But medical marijuana advocate Lanny Swerdlow of Palm Springs was shocked by the council's move.

"It was just last week the City Council of Palm Desert passed a moratorium (on dispensaries) and no one raised any question. I'm curious what happened," said Swerdlow, who is president of the Marijuana Anti-Prohibition Project.

He was referring to a special meeting on Feb. 4, when the council voted for a 10-month moratorium on the licensing of dispensaries, but excluded CannaHelp from the ban.

Other area medical marijuana advocates are planning a protest for Feb. 23, said Ryan Michaels, Riverside County coordinator for Americans for Safe Access.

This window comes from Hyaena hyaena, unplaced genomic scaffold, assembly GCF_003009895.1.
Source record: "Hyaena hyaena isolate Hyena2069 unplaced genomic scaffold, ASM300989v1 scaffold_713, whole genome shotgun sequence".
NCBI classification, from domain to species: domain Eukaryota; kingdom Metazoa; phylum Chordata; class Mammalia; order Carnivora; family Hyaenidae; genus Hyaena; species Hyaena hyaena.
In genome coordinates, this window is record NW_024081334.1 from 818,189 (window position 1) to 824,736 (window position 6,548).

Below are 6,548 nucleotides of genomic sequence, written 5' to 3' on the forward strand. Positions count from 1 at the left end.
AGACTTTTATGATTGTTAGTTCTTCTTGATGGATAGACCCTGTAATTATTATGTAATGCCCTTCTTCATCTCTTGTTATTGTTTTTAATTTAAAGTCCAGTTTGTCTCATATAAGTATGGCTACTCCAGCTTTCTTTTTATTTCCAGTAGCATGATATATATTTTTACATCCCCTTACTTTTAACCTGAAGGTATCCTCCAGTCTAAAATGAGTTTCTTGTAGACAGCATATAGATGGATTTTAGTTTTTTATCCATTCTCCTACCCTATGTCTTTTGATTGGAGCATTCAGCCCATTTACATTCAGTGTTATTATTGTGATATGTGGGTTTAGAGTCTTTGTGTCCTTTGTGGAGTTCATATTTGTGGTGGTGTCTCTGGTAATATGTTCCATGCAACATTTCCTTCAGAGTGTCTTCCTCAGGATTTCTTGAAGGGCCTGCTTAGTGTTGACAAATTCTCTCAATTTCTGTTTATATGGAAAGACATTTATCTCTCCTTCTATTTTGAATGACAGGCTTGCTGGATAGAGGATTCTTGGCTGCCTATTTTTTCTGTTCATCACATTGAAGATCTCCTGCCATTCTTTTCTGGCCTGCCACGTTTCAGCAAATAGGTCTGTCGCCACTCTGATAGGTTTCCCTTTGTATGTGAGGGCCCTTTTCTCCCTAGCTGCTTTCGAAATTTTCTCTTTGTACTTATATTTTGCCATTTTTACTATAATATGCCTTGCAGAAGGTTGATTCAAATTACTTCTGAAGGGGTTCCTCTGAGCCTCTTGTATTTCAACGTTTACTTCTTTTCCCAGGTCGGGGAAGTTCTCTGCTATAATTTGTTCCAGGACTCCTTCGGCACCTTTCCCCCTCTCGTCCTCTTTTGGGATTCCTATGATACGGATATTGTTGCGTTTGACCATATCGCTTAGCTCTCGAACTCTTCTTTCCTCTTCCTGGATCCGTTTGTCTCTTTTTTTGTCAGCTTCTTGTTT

Keeping it legit

The city originally issued a business license to CannaHelp, then called Hempie's, last October. The council later passed two moratoriums - the first in December for 45 days, and then the 10-month extension on Feb. 4 - to give city officials time to draft an ordinance to allow dispensaries in the city.

CannaHelp has not been affected by the moratorium, and both Hochanadel and Swerdlow supported it and praised the council's actions at the Feb. 4 meeting.

Now, according to the notice Hochanadel received Friday, the city is saying that dispensaries are not allowed under state law, and Hochanadel's business does not comply with the provisions of the law allowing for use of medical marijuana by patients and caregivers.

The notice also cites "numerous violations directly attributable to your establishment" that have had a negative impact on public health and safety.